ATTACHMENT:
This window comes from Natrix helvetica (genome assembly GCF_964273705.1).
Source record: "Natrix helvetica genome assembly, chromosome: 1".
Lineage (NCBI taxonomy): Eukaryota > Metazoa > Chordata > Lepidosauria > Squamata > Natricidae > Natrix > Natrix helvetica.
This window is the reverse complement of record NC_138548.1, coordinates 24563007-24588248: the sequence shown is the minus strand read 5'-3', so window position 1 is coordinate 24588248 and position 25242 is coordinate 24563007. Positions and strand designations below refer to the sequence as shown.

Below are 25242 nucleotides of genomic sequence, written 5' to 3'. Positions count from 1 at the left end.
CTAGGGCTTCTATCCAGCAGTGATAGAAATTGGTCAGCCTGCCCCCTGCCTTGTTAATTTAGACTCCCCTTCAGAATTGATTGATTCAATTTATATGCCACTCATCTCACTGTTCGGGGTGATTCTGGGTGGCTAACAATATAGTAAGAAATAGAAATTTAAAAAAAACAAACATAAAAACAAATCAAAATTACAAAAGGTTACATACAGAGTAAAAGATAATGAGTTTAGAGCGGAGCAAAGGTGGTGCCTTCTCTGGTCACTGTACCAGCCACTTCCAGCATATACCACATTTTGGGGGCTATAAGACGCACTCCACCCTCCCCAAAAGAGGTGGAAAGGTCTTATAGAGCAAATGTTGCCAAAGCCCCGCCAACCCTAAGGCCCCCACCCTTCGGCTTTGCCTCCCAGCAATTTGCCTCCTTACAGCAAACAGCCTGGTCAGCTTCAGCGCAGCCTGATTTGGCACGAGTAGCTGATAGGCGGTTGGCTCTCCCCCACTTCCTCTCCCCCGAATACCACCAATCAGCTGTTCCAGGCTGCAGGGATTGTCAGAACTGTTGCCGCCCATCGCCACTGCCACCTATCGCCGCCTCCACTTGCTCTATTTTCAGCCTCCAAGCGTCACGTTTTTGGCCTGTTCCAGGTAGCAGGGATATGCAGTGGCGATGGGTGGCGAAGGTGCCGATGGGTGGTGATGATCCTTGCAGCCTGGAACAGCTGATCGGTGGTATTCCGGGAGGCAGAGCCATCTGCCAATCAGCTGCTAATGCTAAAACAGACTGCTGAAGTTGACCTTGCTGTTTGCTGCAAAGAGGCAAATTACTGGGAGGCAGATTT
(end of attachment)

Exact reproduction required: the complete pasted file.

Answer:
This window comes from Natrix helvetica (genome assembly GCF_964273705.1).
Source record: "Natrix helvetica genome assembly, chromosome: 1".
Lineage (NCBI taxonomy): Eukaryota > Metazoa > Chordata > Lepidosauria > Squamata > Natricidae > Natrix > Natrix helvetica.
This window is the reverse complement of record NC_138548.1, coordinates 24563007-24588248: the sequence shown is the minus strand read 5'-3', so window position 1 is coordinate 24588248 and position 25242 is coordinate 24563007. Positions and strand designations below refer to the sequence as shown.

Below are 25242 nucleotides of genomic sequence, written 5' to 3'. Positions count from 1 at the left end.
CTAGGGCTTCTATCCAGCAGTGATAGAAATTGGTCAGCCTGCCCCCTGCCTTGTTAATTTAGACTCCCCTTCAGAATTGATTGATTCAATTTATATGCCACTCATCTCACTGTTCGGGGTGATTCTGGGTGGCTAACAATATAGTAAGAAATAGAAATTTAAAAAAAACAAACATAAAAACAAATCAAAATTACAAAAGGTTACATACAGAGTAAAAGATAATGAGTTTAGAGCGGAGCAAAGGTGGTGCCTTCTCTGGTCACTGTACCAGCCACTTCCAGCATATACCACATTTTGGGGGCTATAAGACGCACTCCACCCTCCCCAAAAGAGGTGGAAAGGTCTTATAGAGCAAATGTTGCCAAAGCCCCGCCAACCCTAAGGCCCCCACCCTTCGGCTTTGCCTCCCAGCAATTTGCCTCCTTACAGCAAACAGCCTGGTCAGCTTCAGCGCAGCCTGATTTGGCACGAGTAGCTGATAGGCGGTTGGCTCTCCCCCACTTCCTCTCCCCCGAATACCACCAATCAGCTGTTCCAGGCTGCAGGGATTGTCAGAACTGTTGCCGCCCATCGCCACTGCCACCTATCGCCGCCTCCACTTGCTCTATTTTCAGCCTCCAAGCGTCACGTTTTTGGCCTGTTCCAGGTAGCAGGGATATGCAGTGGCGATGGGTGGCGAAGGTGCCGATGGGTGGTGATGATCCTTGCAGCCTGGAACAGCTGATCGGTGGTATTCCGGGAGGCAGAGCCATCTGCCAATCAGCTGCTAATGCTAAAACAGACTGCTGAAGTTGACCTTGCTGTTTGCTGCAAAGAGGCAAATTACTGGGAGGCAGATTT